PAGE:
Corpse Bride. I truly cannot understand the aversion for this movie. I've noticed quite a few people don't like it but I find it to be a truly brilliant and haunting movie. The characters were all very done in a sympathetic way and you can tell Burton had all types of fun with this. I do think a problem people have with this movie is that they can't help but compare this to Nightmare Before Christmas. I had that problem initially when I first saw this movie and was disappointed. But watch it as it's own and I find it to be bliss. A romance horror movie about a shy and timid man who accidentally marries a corpse. Has win written all over it. And it has the awesome track, Remains of the Day. Heck, even my mom loved this movie and she's not into animated films.

Remains of the Day! It even has Ray Charles!

"Die, die, we all pass away! But don't wear a frown 'cause it's really okay! You might try and hide and you might try and pray, but we all end up the remains of the day!"

"At last! My arm is complete again!" Sweeney Todd, the Demon Barber of Fleet Street. Love love love love this movie. Love horror, love musicals, and Burton does a beautiful job which I honestly can't help but see this as a bit of a masterpiece. I feel a lot of his previous films have all been practice to make this one movie. Although very critically acclaimed, I do know from non-critics it seems to get a mix reaction, but that's due to them having terrible taste! Depp once again and the great Helena Bonham Carter as Mrs. Lovett.

Although not really a horror movie, Edward Scissorhands is my favorite film and incorporates a lot of horror elements, from the gothic atmosphere and setup, a Frankenstein influence plot and imagery, some truly dark moments, and horror scream king Vincent Price!!! The soundtrack from Danny Elfman is also a favorite of mine and always cheers me up whenever I'm in a down mood.

Last, I'll post Tim Burton's Vincent, his homage to the great Vincent Price, an actor I truly adore. He's one reason as to why I wouldn't have too much of a problem if I end up getting typecast as a horror actor. Him and Boris Karloff. We need more horror actors of their caliber in status.

That'll be all for now. Thanks for checking this out. I think I may do more of these type of posts/updates if I can't churn a review out here and there.

Saturday, December 11, 2010

Screen Caps of my film, Crossing Fear

One reason as to my busy schedule and not being able to keep this blog as up-to-date and frequent is due to me working insanely on my film thesis, Crossing Fear. Very excited thus far of the product and how it's coming out. Still have a few ways to go before fully finished, sound and animation being the big final touches.

Monday, November 29, 2010

Don't Be Afraid of the Dark (2010)

Apparently this is a remake of an old made for TV horror flick. But this looks all types of sick! Written by the great Guillermo del Toro and Matthew Robbins, directed by Troy Nixey. Starring Katie Holmes, Guy Pearce, and Bailee Madison.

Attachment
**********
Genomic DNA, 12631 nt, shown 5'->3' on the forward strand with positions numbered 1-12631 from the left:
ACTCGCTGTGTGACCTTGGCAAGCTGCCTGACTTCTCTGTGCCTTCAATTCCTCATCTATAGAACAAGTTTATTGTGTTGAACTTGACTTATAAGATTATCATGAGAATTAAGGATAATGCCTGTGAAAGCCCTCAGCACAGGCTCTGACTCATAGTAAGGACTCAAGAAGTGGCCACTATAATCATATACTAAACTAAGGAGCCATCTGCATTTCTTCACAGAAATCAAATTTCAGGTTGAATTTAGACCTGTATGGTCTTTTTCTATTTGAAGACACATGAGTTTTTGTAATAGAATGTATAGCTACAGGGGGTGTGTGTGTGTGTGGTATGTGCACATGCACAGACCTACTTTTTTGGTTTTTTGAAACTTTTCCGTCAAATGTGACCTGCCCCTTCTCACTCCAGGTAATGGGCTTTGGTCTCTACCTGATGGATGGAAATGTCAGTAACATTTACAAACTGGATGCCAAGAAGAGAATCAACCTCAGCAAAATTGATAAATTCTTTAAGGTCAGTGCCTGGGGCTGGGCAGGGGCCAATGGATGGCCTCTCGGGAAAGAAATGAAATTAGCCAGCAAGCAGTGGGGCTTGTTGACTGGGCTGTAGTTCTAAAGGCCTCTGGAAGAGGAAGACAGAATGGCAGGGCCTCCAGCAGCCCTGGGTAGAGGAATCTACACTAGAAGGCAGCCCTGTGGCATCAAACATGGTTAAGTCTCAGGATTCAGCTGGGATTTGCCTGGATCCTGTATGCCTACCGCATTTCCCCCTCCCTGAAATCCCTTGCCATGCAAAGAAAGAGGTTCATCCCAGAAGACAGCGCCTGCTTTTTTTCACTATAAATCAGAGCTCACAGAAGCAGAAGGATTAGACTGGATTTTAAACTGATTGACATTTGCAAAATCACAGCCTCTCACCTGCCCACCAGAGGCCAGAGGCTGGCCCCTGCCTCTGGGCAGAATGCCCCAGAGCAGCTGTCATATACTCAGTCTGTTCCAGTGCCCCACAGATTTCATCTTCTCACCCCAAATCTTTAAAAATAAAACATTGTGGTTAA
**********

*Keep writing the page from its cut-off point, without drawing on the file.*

Tuesday, November 23, 2010

Oh, The Horror! #57: Hellboy: Double Feature of Evil

A TON of fun is what this one-shot was. To begin, I am a Hellboy fan, from the movies to the animated series and the comics, although I'm not too well versed on the universe of the character in the funny books. I have two trades and a few issues here and there. I know the essentials of the character and I feel whatever story I read of the universe always leaves me pleased and satisfied. The last one-shot I recall was the issue with the Mexican wrestlers teaming up with our hero to battle some demons. Good fun.

This issue once again was no different. Mike Mignola continues to breathe life and horrific enjoyment into the mythos of his character as he scripts a double feature piece, two short Hellboy stories where he encounters two different types of evil. The first being a haunted house that pays it's "resident" coins every time he leaves a poor victim for the house to snake on. The second story being a gift shop employee at a museum who gains the powers to summon assistance of Egyptian Gods and control mummies. These stories are big epic stories with deep meanings. While there are other Hellboy tales of that ilk, this one-shot was a way to just entertain you and make you laugh. The ending of both stories got a good chuckle out of me and you can sense the enjoyment Mignola has for this character all these years.

Richard Corben's art just works perfect with these two stories. I'm one of the majority of Hellboy fans who wish Mignola continued on art for his character. No one can beat Mignola when it comes to his Hellboyverse, but he always finds the perfect artists that still captures his spirit on each new story. The art, like typical Corben fashion, is grainy but filled with fluidity. It reminds me a lot of the old school horror movies where the film stock was filled with grain and added to overall texture and mood of the film. This book captures that perfectly. And let's not leave out Dave Stewart on colors, both muted and dull yet seemingly sharp and direct at the same time.

And speaking of films, starting and ending each stories with a group of corpses sitting down in an old, deserted movie theater and watching the Hellboy adventures introduced us to just what to expect and it left a wonderful smile on my face and a good chuckle at the end when the corpses clapped at the end of the book. Bravo indeed, Hellboy crew. Another winner in your hands.

Also, geekgasm at the poster of Val Lewton's Cat People!!!!

Rating 11/10